The seminal event in "outlaw biker" culture was a 1947 weekend in Hollister, California. Motorcyclists, including members of the Boozefighters club, engaged in street racing and other raucous activities. A sensationalized report of the event ran in LIFE magazine, along with frightening (albeit posed) photos of the outlaws. Was the event (later portrayed in Marlon Brando's The Wild One) as wild as reported? Or, in truth, was it even wilder? The answer is found in this book filled with first-person accounts from past and present members of the Boozefighters and others on the scene. This is gripping narrative of a now-legendary event. It's a true story that is more interesting than the caricatured outlaw legend that has grown up around the name Hollister.
About the Author
Bill Hayes is one of those rare authors who abides by the age-old writing advice: "Write what you know." And for him, it works. His love for motorcycles--specifically the always-compelling biker culture--launched his writing success. His bestselling book, The Original Wild Ones: Tales of the Boozefighters Motorcycle Club, followed by American Biker (www.americanbikerthebook.com) and The One-Percenter Encyclopedia have all become classics within the genre.Hayes has served as the National Press and Publicity Officer for the Boozefighters Motorcycle Club (BFMC), continually striving to get the media to trade in their sensationalism for the truth.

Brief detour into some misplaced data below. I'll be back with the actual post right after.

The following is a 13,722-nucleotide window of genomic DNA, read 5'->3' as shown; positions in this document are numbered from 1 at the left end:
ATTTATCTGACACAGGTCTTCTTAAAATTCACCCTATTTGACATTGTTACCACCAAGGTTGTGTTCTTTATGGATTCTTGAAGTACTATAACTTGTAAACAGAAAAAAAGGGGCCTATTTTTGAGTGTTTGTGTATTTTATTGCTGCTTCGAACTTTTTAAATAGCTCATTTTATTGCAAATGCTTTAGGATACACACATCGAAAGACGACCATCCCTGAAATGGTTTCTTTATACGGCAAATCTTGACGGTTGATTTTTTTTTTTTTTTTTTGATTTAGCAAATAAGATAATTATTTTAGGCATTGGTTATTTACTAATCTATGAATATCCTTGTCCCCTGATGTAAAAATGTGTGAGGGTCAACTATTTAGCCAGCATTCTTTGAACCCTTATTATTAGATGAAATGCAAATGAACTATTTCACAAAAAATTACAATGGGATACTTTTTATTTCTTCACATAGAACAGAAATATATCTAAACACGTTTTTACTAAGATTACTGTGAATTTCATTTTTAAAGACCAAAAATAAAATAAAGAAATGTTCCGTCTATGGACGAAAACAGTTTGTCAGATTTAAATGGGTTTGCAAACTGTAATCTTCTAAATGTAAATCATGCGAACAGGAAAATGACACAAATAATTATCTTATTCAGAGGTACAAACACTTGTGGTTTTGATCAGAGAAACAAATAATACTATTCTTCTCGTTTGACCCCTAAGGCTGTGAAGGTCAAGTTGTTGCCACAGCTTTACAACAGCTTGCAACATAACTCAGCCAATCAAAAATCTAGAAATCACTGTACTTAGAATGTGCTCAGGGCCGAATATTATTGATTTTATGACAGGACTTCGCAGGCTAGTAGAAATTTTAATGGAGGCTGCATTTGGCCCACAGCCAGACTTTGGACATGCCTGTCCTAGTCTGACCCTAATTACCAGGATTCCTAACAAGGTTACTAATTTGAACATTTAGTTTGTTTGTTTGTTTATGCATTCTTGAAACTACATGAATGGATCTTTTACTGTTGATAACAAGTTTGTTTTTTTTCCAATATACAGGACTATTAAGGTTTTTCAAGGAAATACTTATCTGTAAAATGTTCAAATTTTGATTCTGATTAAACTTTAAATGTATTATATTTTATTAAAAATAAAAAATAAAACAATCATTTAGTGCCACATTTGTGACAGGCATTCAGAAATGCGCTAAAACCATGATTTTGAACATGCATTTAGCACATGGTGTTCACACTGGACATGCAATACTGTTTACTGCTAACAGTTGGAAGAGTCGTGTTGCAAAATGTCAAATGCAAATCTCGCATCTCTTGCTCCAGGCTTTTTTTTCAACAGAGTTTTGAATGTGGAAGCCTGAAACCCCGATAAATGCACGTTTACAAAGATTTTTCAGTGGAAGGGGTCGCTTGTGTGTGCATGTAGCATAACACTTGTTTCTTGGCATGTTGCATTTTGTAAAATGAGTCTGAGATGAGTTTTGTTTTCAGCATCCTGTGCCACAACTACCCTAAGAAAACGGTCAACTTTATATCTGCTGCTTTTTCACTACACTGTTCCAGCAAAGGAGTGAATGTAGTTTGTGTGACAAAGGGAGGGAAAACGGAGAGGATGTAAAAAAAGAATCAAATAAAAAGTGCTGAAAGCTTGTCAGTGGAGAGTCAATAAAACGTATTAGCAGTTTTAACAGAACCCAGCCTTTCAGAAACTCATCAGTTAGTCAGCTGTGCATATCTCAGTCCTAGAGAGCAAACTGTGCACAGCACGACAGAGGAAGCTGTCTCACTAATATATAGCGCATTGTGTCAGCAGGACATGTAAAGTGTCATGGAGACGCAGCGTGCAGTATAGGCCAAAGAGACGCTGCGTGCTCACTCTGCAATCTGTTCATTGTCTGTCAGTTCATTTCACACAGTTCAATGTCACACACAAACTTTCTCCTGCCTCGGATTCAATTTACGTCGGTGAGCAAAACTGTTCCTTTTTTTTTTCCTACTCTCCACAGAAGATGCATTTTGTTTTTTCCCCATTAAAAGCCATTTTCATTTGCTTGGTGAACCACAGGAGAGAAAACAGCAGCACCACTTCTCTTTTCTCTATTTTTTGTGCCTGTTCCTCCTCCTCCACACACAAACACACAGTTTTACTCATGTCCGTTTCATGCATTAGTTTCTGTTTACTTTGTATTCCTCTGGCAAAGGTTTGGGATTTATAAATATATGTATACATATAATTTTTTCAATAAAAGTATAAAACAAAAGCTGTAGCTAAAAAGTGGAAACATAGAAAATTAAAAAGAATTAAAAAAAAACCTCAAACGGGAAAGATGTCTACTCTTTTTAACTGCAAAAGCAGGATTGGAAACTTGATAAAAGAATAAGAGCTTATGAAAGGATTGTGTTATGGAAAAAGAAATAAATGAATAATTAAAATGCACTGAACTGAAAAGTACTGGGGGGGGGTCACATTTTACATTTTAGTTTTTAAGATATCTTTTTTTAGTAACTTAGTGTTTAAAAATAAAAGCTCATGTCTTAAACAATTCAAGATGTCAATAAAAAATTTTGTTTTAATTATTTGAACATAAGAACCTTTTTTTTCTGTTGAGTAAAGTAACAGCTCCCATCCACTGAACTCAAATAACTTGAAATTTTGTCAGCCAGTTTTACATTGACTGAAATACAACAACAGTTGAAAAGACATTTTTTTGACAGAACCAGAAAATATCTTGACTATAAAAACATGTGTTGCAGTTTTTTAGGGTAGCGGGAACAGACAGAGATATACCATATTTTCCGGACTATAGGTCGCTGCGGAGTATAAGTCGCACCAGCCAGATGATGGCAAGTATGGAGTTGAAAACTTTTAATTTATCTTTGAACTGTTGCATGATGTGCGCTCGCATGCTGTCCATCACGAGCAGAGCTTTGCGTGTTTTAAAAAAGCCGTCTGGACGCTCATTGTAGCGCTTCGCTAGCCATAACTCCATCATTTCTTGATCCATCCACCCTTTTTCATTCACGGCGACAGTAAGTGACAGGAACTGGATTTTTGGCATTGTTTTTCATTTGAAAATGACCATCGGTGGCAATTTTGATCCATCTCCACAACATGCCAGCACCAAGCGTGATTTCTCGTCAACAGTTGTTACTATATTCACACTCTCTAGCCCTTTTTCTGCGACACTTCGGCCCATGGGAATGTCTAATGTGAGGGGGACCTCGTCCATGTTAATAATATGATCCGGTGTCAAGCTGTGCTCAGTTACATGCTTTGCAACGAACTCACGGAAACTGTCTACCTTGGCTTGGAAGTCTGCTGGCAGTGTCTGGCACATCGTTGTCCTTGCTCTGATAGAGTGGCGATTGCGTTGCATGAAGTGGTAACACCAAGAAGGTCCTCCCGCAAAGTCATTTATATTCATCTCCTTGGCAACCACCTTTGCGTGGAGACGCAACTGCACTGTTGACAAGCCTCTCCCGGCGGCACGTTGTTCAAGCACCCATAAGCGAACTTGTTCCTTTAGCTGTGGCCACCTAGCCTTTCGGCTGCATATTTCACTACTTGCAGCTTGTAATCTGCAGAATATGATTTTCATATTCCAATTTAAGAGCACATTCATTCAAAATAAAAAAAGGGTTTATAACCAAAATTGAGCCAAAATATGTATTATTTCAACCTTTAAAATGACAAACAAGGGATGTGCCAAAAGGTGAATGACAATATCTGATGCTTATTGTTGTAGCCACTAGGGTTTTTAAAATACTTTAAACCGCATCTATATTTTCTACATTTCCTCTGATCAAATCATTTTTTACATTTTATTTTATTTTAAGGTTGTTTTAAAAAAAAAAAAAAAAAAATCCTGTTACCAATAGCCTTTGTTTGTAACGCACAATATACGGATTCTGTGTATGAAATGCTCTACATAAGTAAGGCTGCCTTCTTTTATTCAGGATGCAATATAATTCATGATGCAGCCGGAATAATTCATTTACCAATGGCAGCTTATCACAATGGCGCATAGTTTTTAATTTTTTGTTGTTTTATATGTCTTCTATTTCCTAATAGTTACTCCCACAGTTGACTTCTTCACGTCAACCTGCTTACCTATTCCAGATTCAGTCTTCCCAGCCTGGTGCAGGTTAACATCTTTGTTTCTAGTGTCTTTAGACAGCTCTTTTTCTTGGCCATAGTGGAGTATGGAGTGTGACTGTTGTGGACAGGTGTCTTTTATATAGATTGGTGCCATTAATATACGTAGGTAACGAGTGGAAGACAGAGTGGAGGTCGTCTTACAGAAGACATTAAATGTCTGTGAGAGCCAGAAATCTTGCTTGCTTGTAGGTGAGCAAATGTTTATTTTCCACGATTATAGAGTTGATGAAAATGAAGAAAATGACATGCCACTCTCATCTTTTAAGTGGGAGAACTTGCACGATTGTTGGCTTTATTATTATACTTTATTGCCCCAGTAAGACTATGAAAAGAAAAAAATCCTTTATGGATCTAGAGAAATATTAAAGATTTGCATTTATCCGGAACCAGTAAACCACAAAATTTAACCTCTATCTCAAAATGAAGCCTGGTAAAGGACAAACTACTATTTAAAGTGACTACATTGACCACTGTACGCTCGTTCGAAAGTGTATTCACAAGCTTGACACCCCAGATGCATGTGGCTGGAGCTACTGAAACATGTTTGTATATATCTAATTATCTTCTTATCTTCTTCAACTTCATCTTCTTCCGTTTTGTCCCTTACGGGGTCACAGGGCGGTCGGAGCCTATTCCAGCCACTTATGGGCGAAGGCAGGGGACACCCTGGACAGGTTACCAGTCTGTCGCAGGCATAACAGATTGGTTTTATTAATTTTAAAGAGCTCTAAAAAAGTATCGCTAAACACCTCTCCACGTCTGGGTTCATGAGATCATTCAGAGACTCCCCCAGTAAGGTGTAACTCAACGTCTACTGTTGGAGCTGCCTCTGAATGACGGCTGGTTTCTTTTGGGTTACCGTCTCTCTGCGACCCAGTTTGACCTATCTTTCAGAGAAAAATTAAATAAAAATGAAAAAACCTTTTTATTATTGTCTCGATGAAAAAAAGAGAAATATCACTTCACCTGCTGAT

"Hayes puts real human faces with, and lends authentic human voices to the legends, myths and lore of those early biker days . The narrative is helped along considerably by the many vintage photographs, most of them black-and-white snaps, that show clearly the youthful glint in the eyes of then-young-men. There is little tough-guy posturing in those old pictures. Most of the guys are smiling, happy to be alive and happy to be on their bikes . Frozen in time, they have no idea that they're about to ride straight into the history books. And that's what makes them so appealing and what makes The Original Wild Ones worth reading."
RoadBike, March 2006 (circ.: 55,997)
"A raucous and heartfelt recounting of the early days of biker clubs."
Minnesota Motorcycle Monthly, December 2007
“Mandatory reading for anyone interested in American motorcycling history.Three-out-of-four cylinders; four-out-of-four if you enjoy ‘motorcycle lifestyle’ periodicals.This is one delightful book.”